Oliver Bishop aka Formula only joined us at dBs Music in September of this year, but already has been making waves in the dnb scene. Having recently released a collab with CLB to launch Space Yacht's new record label, we caught up with him to talk about his insane creative output, life before Formula and spreading beyond producing music.
There are some people that make you jealous with their endless creativity, and then there are people like Olly who are infuriating.
"I have an insane work rate and it really pisses other people off if I collaborate with them because I'll often end up making a whole album out of this one track we made. It blows my mind that I can just come into my home studio, sit straight down and I just go. When I don't have anything to do creatively, I don't operate.
"Sometimes I make a song from start to finish, but a lot of the time I make like half of a song; I don't touch it for six months and then I go back to it and finish it, and then it gets put out, which is good. But at the same time, I've got like probably at least 300 unreleased songs. It's really insane."
Despite this abundance of creativity, music was never first pick for Olly. Growing up his main passion was ice hockey, but he had to change lanes after surgery meant he couldn't play contact sports. He then progressed into dance, which opened the doors into a wealth of music like hip hop and R&B. The physicality paired with the music then saw him get into musical theatre where he learned to sing and perform in school plays.
What would push him over the edge though, was laying hands on his dad's iPod Nano.
"I don't think anyone in my family is musical at all, apart from me, but my dad had the first iPod Nano and it was full of 80s and 90s music like Sigue Sigue Sputnik, who I used to listen to all the time. I loved the way that they sampled aeroplanes and jet engines, Apollo 11 and all these NASA recordings to make these fast songs."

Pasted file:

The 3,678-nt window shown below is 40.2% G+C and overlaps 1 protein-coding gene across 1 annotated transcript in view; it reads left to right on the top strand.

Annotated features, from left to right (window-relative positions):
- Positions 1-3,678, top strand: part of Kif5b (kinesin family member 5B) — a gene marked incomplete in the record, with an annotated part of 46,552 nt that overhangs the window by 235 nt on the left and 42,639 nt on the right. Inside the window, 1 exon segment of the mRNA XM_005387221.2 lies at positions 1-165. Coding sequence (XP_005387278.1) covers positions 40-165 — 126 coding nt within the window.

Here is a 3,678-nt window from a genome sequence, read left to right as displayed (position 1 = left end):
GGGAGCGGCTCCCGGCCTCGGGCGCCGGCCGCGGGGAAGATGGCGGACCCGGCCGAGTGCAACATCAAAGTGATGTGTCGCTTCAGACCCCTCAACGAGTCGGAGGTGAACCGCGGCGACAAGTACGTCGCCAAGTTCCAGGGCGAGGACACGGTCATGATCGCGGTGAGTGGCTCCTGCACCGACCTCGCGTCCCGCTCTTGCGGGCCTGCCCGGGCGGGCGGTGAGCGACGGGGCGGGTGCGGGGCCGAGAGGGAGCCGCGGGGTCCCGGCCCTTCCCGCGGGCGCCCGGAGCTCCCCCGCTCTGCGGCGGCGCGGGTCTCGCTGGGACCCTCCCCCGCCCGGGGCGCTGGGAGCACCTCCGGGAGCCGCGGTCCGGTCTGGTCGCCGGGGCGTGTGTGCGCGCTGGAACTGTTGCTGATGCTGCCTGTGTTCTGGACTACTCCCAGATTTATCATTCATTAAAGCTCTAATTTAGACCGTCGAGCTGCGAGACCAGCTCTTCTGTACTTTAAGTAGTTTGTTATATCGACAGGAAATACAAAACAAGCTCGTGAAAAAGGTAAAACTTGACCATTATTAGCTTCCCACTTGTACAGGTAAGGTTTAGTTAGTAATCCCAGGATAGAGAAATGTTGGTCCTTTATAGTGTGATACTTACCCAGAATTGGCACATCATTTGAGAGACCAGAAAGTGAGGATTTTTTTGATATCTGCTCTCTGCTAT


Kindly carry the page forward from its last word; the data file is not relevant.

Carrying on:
From there, Olly delved into the world of YouTube, becoming an avid follower of the likes of Shawn Wasabi and the creative possibilities of Novation's Launchpad and after receiving the Launchpad Mini from his grandparents along with Ableton Lite some years later, his music making journey finally began.
In the years between laying hands on the Launchpad Mini and joining dBs Music, Olly was actively producing house music under the name Moretein and on track to have a successful career.
However, issues with an unresponsive label took the wind out of his sails and it was around this time that Olly made the move back to UK (his parents live in the West Indies) and got his first taste of drum and bass.
"I went to a house party and they were listening to that song 'Drum and Bass Father'. I had never heard it and I was like, this is sick. The next day, I made a 'Drum and Bass Father' remix and put up a little video on Facebook, and I had tonnes of people commenting on it, saying it was sick, and it was my first ever drum and bass attempt.